The 3 Shoe Brands That Let You Customize Heels & Flats
Customization has been popular service in the sneaker market for years, and recently more and more luxury designers are getting in on the trend, such as Nicholas Kirkwood with his Beya loafer.
But these three direct-to-consumer brands have made custom fashion shoes a priority. Their businesses combine cutting-edge digital platforms with high-quality design.
Read on to find out more about their plans for 2018.
Shoes of Prey
As one of the forerunners of the customization movement, the 9-year-old Shoes of Prey brand has learned to weather market ups and downs. After dabbling in brick-and-mortar locations inside select Nordstrom stores, the firm has since wound down that business and has instead focused on improving operations and expanding its product selection. In 2017, for instance, it shortened production time to one to two weeks worldwide for made-to-order shoes and introduced a collection of athleisure sneaker styles. For this year, the global company, which has offices in Sydney and Los Angeles, is working to fine-tune its digital shopping experience with dynamic photorealistic renderings of designs, as well as improved search and functionality. And it will leverage its technology and processes to produce private-label for other fashion brands.
The Margaux Demi flat CREDIT: Courtesy of brand
The direct-to-consumer Margaux brand was co-founded by Alexa Buckley and Sarah Pierson with the idea of creating luxurious made-to-measure flats. Since launching in 2015, the New York-based firm has taken steps offline by opening a showroom in New York and debuting roving retail stores that last year popped up in San Francisco, Palm Beach, Fla., and Nantucket in Massachusetts. It also closed its first round of seed funding in 2017, including an investment by strategic partner Assembled Brands. Those funds will help support its 2018 initiatives, such as introducing a mobile digital imaging tool for foot measurements. Margaux also hopes to expand its third-party alliances with a shop-in-shop opening in Q1 and a distribution partnership launching the following quarter.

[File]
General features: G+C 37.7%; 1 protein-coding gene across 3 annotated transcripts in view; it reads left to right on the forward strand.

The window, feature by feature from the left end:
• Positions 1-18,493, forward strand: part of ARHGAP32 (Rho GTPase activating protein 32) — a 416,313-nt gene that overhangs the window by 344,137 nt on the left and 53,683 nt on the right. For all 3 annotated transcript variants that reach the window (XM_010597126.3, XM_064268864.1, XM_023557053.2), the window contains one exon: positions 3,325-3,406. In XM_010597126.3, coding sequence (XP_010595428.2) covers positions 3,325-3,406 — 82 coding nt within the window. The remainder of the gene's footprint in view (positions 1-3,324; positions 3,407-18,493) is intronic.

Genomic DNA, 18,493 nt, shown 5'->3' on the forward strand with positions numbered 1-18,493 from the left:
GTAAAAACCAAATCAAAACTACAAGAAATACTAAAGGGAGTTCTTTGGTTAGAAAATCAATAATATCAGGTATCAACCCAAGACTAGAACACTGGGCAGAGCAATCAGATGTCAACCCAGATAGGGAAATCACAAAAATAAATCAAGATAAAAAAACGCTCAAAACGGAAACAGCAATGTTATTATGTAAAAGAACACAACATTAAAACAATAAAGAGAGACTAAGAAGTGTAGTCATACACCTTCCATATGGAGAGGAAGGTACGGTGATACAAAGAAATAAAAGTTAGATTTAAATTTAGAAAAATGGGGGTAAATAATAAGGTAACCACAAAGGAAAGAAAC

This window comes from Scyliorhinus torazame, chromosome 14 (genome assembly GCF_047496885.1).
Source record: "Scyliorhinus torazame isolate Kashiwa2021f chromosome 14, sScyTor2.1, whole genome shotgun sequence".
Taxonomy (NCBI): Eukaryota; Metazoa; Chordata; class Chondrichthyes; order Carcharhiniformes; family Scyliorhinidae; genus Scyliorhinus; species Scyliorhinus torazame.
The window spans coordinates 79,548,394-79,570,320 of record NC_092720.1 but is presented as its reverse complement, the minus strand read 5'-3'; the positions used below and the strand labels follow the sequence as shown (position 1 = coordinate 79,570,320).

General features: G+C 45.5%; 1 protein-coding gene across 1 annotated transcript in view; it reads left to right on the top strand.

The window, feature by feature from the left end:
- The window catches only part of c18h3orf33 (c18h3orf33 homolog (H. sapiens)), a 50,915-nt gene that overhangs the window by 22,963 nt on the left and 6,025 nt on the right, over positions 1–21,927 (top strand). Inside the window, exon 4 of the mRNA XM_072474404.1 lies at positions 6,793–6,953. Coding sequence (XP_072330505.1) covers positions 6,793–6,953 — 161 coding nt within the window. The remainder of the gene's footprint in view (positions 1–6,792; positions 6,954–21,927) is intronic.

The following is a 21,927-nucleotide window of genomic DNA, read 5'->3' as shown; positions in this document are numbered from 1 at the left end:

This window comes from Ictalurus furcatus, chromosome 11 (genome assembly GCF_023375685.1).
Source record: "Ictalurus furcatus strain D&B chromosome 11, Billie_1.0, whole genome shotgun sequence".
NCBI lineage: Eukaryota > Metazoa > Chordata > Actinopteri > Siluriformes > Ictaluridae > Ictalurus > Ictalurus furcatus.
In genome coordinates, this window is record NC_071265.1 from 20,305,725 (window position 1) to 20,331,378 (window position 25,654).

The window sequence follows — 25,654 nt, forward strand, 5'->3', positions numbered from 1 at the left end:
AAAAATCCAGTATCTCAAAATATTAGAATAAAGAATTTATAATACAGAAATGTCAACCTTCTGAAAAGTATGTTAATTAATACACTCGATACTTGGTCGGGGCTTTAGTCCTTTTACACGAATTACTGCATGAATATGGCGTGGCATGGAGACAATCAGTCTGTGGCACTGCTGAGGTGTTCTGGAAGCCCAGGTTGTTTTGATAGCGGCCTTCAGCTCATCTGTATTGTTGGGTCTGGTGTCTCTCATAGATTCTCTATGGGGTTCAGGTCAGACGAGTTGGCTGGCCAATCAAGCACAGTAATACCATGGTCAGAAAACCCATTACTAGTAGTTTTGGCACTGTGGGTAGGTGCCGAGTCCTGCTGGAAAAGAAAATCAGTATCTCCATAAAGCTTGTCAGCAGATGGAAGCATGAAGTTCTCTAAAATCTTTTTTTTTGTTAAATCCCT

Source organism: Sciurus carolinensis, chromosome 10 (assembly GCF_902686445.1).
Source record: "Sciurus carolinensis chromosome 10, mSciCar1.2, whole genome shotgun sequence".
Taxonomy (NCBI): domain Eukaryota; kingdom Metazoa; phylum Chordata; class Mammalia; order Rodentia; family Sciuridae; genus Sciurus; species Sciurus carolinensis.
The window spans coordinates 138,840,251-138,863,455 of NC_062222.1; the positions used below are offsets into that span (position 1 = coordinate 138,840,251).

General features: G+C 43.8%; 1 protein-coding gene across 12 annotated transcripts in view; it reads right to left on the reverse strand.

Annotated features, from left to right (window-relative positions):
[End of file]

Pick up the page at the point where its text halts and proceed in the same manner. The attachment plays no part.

True Gault’s snake-print booties. CREDIT: Courtesy of brand
Former IBM executive Sandra Gault is utilizing her technical expertise to reimagine the footwear industry. In late 2016, she debuted her True Gault app, a photo-based program that scans feet to create customized luxury heels made in Spain. Since launching, the New York-based brand has gained the attention of new Elle editor-in-chief Nina Garcia, who signed on as an adviser to help consult on the brand’s creative, design and marketing. To fuel its goals, which include creating an Android version of the app and expanding with flats and block-heel styles, the company launched a crowdfunding initiative on Republic.co. As of press time, it had raised more than half of its $1.07 million goal, with a month left in the campaign.
Women absolutely love shoes – that’s a strong fact. And that’s the reason why websites like Shoes of Prey exist – to give light to each girl’s shoe fantasy. This website is dedicated to making the custom shoe of your dreams possible, whether you want them in patent leather or more exotic renditions.
Shoes of Prey was founded in 2009 by three friends Jodie, Mike and Michael who shared the same passion for business and shoes. Since then, the Australian company has employed several highly skilled artisans to craft shoes and they have catered to countless of women all looking to design and own the perfect pair of shoes.
Currently, they offer 7 different shoe styles: Ballet Flats, Pointed Toe, Wedge, Platform, Round Toe, Ankle Boots and the highly popular Gladiator. The prices start at $180 for the flats to $330 for the ankle boot design. Mid-heeled shoes are priced at $230 and $280. You can choose from a number of different options through their easy to use Designer software, which allows users to customize the shoe from heel to toe. There is a wide range of color options available and you also have several leather options such as patent, knit, sequins, suede, silk and even more exotic ones like genuine snake skin or fish skin.